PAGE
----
Using new SCM software: Lessons from past disasters

Supply chain management is a key aspect of successful business. But what happens when a new or existing strategy fails? This is something that many retail companies have had to deal with recently. Pressured to adjust operations in accordance with the rise of omnichannel purchasing and avoid being left behind in an increasingly competitive market, a handful of brands have been too quick (or, in some cases, too slow) in implementing the right systems and technology to reduce costs, streamline production and increase overall efficiency.

It is important for organizations to adapt to the rapid growth of the Internet of Things and keep pace with industry changes and emerging trends. However, in an effort to maximize profit, it is also critical that corporate executives have a clear picture of exactly how a new platform or process may impact operations. Failing to do this has led to major supply chain disasters.

Distribution disruptions and ineffective planning
Earlier this year, sporting apparel and footwear company Finish Line released its third-quarter earnings, revealing a 3.5 percent drop in sales. Executives attributed this loss of revenue to a supply chain disruption that occurred after installing a new warehouse and order management system in its distribution center. The retailer had struggled with the fulfillment of e-commerce orders in particular, as well as inventory levels, all of which contributed to it losing approximately $32 million in sales that quarter.

Investing in supply chain management software, whether it is a warehouse, inventory or distribution order management system, can be risky. Each function influences the success of the others. One disruption can lead to dramatic consequences that stall production and hurt revenue.

In Supply Chain Digest, Dan Gilmore has written a few articles on the Finish Line disaster, highlighting the fact that, although the software provider is at fault for joint processing issues and delayed response times, the retailer itself should be held accountable because it was not adequately prepared for the array of challenges and complexities that come with implementing a new supply chain management system. His argument was supported by a commenter claiming to be an independent consultant for Finish Line, who added that he foresaw the disruption years ago because there was a lack of access given to the people able to ensure the operations would be carried out effectively.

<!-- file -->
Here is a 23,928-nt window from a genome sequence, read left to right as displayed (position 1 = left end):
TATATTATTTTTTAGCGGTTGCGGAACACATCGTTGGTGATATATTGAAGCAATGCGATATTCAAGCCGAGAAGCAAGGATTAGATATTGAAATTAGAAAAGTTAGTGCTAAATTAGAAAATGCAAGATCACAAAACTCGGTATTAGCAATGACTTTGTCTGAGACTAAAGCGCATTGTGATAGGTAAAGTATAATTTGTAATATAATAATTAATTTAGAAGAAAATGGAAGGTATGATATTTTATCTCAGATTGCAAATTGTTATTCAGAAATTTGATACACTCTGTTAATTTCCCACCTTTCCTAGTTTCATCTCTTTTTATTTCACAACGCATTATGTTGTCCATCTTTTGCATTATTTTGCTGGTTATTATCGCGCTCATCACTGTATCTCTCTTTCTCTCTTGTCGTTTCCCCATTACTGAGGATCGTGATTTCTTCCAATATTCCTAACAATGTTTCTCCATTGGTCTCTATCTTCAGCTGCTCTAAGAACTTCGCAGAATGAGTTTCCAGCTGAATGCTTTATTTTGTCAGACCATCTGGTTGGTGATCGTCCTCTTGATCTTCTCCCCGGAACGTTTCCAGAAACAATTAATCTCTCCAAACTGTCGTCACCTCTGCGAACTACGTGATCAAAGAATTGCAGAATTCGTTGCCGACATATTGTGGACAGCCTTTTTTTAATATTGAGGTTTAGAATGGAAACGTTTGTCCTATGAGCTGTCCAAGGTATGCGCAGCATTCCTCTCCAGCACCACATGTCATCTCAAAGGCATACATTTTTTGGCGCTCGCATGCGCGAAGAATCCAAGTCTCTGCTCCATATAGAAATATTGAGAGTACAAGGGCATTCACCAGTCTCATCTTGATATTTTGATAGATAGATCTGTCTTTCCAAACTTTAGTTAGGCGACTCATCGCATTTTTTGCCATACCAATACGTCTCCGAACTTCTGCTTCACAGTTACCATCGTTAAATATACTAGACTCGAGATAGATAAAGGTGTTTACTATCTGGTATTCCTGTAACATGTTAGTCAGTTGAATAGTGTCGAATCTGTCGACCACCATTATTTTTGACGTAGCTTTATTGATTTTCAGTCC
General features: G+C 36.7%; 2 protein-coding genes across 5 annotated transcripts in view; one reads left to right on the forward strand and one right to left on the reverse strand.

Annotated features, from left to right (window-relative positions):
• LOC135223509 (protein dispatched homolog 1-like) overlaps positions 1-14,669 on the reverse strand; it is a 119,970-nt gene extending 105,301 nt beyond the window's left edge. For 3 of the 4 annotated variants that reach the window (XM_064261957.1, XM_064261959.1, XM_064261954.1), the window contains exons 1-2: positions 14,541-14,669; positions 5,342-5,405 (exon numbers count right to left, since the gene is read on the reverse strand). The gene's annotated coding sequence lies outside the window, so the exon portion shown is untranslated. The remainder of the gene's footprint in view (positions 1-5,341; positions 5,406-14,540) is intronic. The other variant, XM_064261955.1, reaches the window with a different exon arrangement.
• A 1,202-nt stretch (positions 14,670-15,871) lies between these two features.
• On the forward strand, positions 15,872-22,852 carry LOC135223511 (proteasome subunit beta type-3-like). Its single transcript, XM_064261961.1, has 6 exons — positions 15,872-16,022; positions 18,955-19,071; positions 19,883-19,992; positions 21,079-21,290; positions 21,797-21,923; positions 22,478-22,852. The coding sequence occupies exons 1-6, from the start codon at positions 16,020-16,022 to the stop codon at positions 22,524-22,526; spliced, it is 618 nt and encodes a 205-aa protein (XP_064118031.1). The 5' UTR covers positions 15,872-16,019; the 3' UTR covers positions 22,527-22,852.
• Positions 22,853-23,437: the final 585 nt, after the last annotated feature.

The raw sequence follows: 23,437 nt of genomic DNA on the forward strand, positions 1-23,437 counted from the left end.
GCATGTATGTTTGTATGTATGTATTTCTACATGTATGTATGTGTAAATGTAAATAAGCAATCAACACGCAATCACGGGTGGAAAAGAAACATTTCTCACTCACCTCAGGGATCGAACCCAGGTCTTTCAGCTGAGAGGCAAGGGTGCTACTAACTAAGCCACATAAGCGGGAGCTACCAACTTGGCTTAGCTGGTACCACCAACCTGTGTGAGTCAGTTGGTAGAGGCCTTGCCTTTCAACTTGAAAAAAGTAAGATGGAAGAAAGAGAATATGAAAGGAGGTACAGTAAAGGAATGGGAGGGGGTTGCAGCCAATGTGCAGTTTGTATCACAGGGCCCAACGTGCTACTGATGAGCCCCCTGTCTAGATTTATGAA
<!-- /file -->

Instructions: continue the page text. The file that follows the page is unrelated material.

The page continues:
Another supply chain disaster that received a lot of attention was when Target Corp. announced it was closing 133 of its Canadian stores and removing itself from the market entirely. At the time, Reuters reported that, "Goods were coming into the warehouses faster than they were going out, in part because the barcodes on many items did not match what was in the computer system."

Supply chain software mistakes
Much of the issue was caused by inefficiencies in the supply chain software data, pointing yet again to the powerful effects using the wrong system or failing to prevent or resolve glitches as they occur can have on business performance and operations.

In Dan Gilmore's coverage of the Finish Line disruption, he said that a number of industry experts had reached out to him to offer insight on similar experiences they have seen with supply chain disasters occurring from improper planning. Some pointed out that operational and technical assessments must be done from the very beginning and continue throughout every step, not just at the end when it is time for a final test. Another highlighted the importance of contingency planning.

Having thorough risk mitigation and response planning is important to minimize the negative impacts that can occur when a disaster strikes. Without these protocols fully developed and understood throughout the organization, the chances of financial and production losses severely increase. This is especially essential for corporate leaders to take into account when considering new supply chain software or warehouse management systems.

Utilizing warehouse, inventory and distributed order management systems will become increasingly popular and important for businesses in this multichannel market. But, as a handful of major brands have already demonstrated, failing to adequately plan for potential risks is a mistake.

Supply chain management software can significantly enhance the quality and efficiency of operations. However, without leveraging a third-party logistics and sourcing provider that can ensure the right systems are purchased and successfully executed, not only can the new models be ineffective, they can actually be harmful.

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